Strange Things You Probably Didn't Know About Isaac Newton

It would be kind of cool if the Fig Newton, part of the pantheon of America's snack foods, was named for Sir Isaac Newton. At least Apple Newtons, anyway. But no. They're named for Newton, Massachusetts, says ThoughtCo. Sir Isaac is known for a number of other things — like that story of the apple falling on his head and he, in effect, responding, "Gravity. Sweet." (It was a little more complicated.)

Newton's claims to fame are unbelievably numerous, so please don't berate yourself if you're confused. Even his date of birth is confusing — he was born on Christmas Day, 1642, in Lincolnshire, England, but the country was still using the Julian Calendar in those days. The Gregorian Calendar went into effect in England in 1752, reports Mental Floss, and when that happened there was kind of a 11-day stutter-step on dates, and Newton's birthday shifted to January 4, 1643.

Newton was truly brilliant from the get-go, with his remarkable intelligence — and, let's be honest, eccentricity — on full display even as a student. History Collection relates stories of his eating and sleeping habits — or lack of them; he'd often become so wrapped up in whatever problem he was solving that he would literally forget to eat or sleep. His unwanted, and now cold, supper, still on his table, often sufficed for breakfast. If he remembered to eat at all.

Newton revolutionized our understanding of physics

He's probably most famous for the apple/gravity incident and — we hate to break it to you — it didn't happen. He was not sitting under an apple tree; by his own account, he was looking out of his window and saw the fruit fall, and there are plenty of doubters about that version even today. It's indisputable that he made enormous contributions to the study of physics — his book Mathematical Principles of Natural Philosophy is one of the most influential texts ever written on the subject, according to Biography. He explained the laws of motion and of gravity (why did the apple fall straight down, and not at an angle?), explored optics and light, and contributed to the development of calculus as well.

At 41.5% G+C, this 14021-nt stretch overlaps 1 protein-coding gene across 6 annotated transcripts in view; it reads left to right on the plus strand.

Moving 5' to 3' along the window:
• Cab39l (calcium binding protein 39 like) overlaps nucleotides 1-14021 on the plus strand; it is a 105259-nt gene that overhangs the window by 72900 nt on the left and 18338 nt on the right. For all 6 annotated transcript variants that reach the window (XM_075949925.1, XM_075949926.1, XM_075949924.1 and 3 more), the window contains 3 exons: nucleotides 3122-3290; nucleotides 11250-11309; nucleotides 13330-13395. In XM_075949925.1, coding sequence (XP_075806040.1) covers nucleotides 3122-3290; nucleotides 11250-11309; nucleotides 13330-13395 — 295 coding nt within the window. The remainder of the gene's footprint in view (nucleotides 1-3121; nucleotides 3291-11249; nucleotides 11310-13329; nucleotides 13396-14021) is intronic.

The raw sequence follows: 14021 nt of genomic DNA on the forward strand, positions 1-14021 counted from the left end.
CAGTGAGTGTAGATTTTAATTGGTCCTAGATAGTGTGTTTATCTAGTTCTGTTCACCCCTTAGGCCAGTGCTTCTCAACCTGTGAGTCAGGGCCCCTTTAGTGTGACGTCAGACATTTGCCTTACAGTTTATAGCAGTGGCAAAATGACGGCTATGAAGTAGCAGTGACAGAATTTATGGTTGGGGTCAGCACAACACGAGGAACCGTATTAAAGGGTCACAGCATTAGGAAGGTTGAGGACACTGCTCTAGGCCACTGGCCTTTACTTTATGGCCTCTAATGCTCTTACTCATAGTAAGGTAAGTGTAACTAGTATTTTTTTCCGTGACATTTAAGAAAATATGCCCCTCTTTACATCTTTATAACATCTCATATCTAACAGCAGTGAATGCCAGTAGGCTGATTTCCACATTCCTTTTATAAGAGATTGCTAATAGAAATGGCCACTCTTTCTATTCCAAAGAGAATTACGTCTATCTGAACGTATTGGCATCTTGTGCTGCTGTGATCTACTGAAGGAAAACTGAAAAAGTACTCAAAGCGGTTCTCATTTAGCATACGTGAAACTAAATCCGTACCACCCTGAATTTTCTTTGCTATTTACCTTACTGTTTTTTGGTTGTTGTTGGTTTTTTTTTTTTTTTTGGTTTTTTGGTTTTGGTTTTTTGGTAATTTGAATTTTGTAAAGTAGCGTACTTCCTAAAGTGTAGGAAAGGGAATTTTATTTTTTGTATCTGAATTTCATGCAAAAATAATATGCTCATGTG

He didn't much enjoy the company of other people, preferring to keep to himself and his studies. He twice served briefly as a member of Parliament, but spoke only once: to ask a fellow member to adjust a window. Part of that might have been his stutter; part of it might have been his intense ability to concentrate for long periods of time, to the exclusion of both bodily and emotional needs. Newton also dabbled in alchemy — turning lead into gold, which he was convinced was a possibility (and in his defense, he wasn't the only one).

He was an academic, a researcher, and a public servant

Some of his lab work involved mercury, which we know now is highly toxic. In 1979 some of Newton's hair was analyzed, and astronomical amounts of mercury were found there, says Mental Floss. In the argument against, he still had a head of hair, which would not have been the case had he suffered from mercury poisoning. Still, his behaviors became more eccentric, even erratic, as he grew older. He was quite a hypochondriac, according to History Collection; rarely expressed emotion, beyond an occasional temper tantrum; had virtually no sense of humor. With everything we know of the man taken into consideration, there are those who would posit that he was autistic — specifically, Asperger's, says the Royal Society Publishing. Others suggest he had periods of significant depression; some see him as bipolar. He never married, and in fact would complain when friends tried to play matchmaker for him. He preferred his studies.

He served the nation as Master of the Royal Mint, says All That's Interesting, and seems to have taken the appointment quite seriously — prosecuting counterfeiters and moving the British pound from the silver standard to the gold standard. Queen Anne knighted him in 1705.

Newton lived a long and fruitful life. He had been residing with a niece in London when he died in his sleep at the age of 84. He is buried in Westminster Abbey.